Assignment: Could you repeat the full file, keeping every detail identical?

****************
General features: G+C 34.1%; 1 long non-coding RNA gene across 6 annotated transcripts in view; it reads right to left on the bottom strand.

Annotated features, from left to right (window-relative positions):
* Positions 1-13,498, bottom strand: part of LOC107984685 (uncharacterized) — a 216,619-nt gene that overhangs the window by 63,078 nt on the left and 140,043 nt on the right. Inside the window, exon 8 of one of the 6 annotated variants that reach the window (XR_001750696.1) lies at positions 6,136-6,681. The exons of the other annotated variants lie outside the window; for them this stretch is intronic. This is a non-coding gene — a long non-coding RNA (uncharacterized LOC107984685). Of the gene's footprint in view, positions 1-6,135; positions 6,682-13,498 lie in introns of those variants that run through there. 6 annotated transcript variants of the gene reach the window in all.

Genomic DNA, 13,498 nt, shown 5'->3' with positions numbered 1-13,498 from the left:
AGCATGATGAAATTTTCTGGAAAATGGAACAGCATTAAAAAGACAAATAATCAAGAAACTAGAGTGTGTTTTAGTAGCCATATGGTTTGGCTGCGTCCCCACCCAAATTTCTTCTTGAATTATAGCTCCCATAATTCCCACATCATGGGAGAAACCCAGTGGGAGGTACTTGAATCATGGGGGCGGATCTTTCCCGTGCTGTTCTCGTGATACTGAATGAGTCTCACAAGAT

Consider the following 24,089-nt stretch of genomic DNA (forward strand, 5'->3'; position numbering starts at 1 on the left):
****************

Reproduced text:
General features: G+C 34.1%; 1 long non-coding RNA gene across 6 annotated transcripts in view; it reads right to left on the bottom strand.

Annotated features, from left to right (window-relative positions):
* Positions 1-13,498, bottom strand: part of LOC107984685 (uncharacterized) — a 216,619-nt gene that overhangs the window by 63,078 nt on the left and 140,043 nt on the right. Inside the window, exon 8 of one of the 6 annotated variants that reach the window (XR_001750696.1) lies at positions 6,136-6,681. The exons of the other annotated variants lie outside the window; for them this stretch is intronic. This is a non-coding gene — a long non-coding RNA (uncharacterized LOC107984685). Of the gene's footprint in view, positions 1-6,135; positions 6,682-13,498 lie in introns of those variants that run through there. 6 annotated transcript variants of the gene reach the window in all.

Genomic DNA, 13,498 nt, shown 5'->3' with positions numbered 1-13,498 from the left:
AGCATGATGAAATTTTCTGGAAAATGGAACAGCATTAAAAAGACAAATAATCAAGAAACTAGAGTGTGTTTTAGTAGCCATATGGTTTGGCTGCGTCCCCACCCAAATTTCTTCTTGAATTATAGCTCCCATAATTCCCACATCATGGGAGAAACCCAGTGGGAGGTACTTGAATCATGGGGGCGGATCTTTCCCGTGCTGTTCTCGTGATACTGAATGAGTCTCACAAGAT

Consider the following 24,089-nt stretch of genomic DNA (forward strand, 5'->3'; position numbering starts at 1 on the left):